by WorldTribune Staff, June 28, 2016
Globalization is an American jobs killer and last week’s Brexit vote is another indication that people across the globe are rebelling against it, Republican presidential candidate Donald Trump said.
“This is a wave of globalism that wipes out our middle class and our jobs along with it,” Trump said last week.
America “has lost its way,” Trump told supporters, adding “we got here because we switched from a policy of Americanism, focusing on what’s good for America’s middle class, to a policy of globalism — focusing on how to make money for large corporations who can move their wealth and workers to foreign countries, all to the detriment of the American worker and the American economy itself.”
Trump is making globalization, particularly when it comes to trade, a key issue of his campaign, one he drove home on June 28 during appearances in western Pennsylvania and eastern Ohio, areas that have been devastated by the moving of manufacturing jobs overseas.
Trump was to speak in Monessen, Pa., a city beside the Monongahela River that flows through what was once known as “The Steel Valley” and at a rally in St. Clairsville, Ohio, near the coal-rich West Virginia state line.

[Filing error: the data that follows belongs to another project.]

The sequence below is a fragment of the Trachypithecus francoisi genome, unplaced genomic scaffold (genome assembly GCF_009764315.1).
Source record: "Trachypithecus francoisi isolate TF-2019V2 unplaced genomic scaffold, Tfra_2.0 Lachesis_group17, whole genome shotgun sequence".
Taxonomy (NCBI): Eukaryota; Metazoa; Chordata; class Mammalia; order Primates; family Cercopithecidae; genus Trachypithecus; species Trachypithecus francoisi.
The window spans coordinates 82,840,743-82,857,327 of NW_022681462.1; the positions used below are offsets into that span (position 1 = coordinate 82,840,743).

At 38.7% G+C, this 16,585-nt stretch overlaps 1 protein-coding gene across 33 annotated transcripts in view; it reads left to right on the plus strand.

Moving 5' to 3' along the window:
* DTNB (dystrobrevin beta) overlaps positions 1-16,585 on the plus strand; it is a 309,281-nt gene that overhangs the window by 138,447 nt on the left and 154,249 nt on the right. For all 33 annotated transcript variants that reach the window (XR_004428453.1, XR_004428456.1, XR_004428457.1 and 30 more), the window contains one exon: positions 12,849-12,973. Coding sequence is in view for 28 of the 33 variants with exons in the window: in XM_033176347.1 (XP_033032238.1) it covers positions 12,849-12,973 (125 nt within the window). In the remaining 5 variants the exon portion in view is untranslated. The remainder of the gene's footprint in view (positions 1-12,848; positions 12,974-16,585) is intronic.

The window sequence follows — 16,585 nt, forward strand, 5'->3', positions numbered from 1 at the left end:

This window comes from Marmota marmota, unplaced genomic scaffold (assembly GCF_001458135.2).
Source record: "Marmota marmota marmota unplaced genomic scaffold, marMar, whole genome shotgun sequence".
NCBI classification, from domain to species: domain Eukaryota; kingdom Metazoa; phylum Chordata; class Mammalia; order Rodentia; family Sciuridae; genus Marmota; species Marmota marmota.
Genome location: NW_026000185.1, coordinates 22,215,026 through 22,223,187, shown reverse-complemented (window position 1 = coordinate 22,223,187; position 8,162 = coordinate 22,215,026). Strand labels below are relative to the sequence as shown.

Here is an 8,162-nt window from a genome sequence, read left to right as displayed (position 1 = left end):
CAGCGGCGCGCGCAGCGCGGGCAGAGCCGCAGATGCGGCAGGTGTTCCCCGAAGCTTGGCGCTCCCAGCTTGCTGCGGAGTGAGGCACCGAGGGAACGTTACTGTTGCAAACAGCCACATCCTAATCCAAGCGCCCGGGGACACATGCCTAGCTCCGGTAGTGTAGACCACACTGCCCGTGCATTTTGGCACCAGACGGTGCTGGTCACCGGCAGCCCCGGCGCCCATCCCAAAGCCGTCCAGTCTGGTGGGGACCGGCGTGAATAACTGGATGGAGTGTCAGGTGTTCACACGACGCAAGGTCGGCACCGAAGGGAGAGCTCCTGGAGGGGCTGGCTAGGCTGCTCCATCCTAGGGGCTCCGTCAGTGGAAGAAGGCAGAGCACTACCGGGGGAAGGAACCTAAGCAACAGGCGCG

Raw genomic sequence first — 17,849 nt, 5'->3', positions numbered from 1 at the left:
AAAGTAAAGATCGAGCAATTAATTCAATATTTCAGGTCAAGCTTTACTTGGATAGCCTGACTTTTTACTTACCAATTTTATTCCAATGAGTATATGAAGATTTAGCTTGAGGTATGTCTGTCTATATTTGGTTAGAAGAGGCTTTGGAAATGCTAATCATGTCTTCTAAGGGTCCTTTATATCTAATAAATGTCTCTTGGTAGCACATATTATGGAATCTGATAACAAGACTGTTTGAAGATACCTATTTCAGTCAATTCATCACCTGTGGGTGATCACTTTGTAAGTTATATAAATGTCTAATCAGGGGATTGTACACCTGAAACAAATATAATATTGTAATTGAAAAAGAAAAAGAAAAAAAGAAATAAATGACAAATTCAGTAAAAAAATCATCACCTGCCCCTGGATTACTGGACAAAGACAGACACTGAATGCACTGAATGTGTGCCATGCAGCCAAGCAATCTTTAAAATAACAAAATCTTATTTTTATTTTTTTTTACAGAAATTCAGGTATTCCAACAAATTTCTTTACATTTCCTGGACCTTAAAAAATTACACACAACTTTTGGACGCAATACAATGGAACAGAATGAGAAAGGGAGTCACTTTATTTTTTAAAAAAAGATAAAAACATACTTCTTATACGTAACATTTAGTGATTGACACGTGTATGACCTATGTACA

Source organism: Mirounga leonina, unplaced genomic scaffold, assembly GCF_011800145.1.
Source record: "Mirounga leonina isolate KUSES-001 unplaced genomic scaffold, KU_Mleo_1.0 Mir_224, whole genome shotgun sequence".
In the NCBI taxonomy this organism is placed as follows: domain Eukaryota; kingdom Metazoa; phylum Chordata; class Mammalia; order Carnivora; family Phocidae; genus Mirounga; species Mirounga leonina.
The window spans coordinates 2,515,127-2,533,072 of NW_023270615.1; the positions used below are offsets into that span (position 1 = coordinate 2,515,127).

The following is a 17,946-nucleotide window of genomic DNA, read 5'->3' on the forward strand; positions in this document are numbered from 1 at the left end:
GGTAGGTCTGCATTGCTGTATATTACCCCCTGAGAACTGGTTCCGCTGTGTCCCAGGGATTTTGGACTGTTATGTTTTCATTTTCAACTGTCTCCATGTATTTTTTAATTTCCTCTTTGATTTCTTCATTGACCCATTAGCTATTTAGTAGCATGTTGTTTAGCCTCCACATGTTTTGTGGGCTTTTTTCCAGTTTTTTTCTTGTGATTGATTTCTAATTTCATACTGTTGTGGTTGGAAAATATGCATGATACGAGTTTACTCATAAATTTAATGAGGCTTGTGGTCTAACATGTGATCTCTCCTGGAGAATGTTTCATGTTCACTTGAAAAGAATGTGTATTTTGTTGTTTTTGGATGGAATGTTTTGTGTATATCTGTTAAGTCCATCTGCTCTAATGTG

In western Pennsylvania, people have “endured incredible economic hardship” as manufacturing jobs move overseas, said Joseph DiSarro, who chairs the political science department at Washington & Jefferson College in Washington, Pa. Trump’s message is well-received there, DiSarro said, adding that “globalization has really brought on unfair competition to the American worker” as businesses move jobs to low-wage, low-regulated countries.
Trade and globalization are issues that are resonating in blue-collar areas of Pennsylvania and Michigan, states that have gone Democratic in six straight presidential elections, as well as the key swing state of Ohio.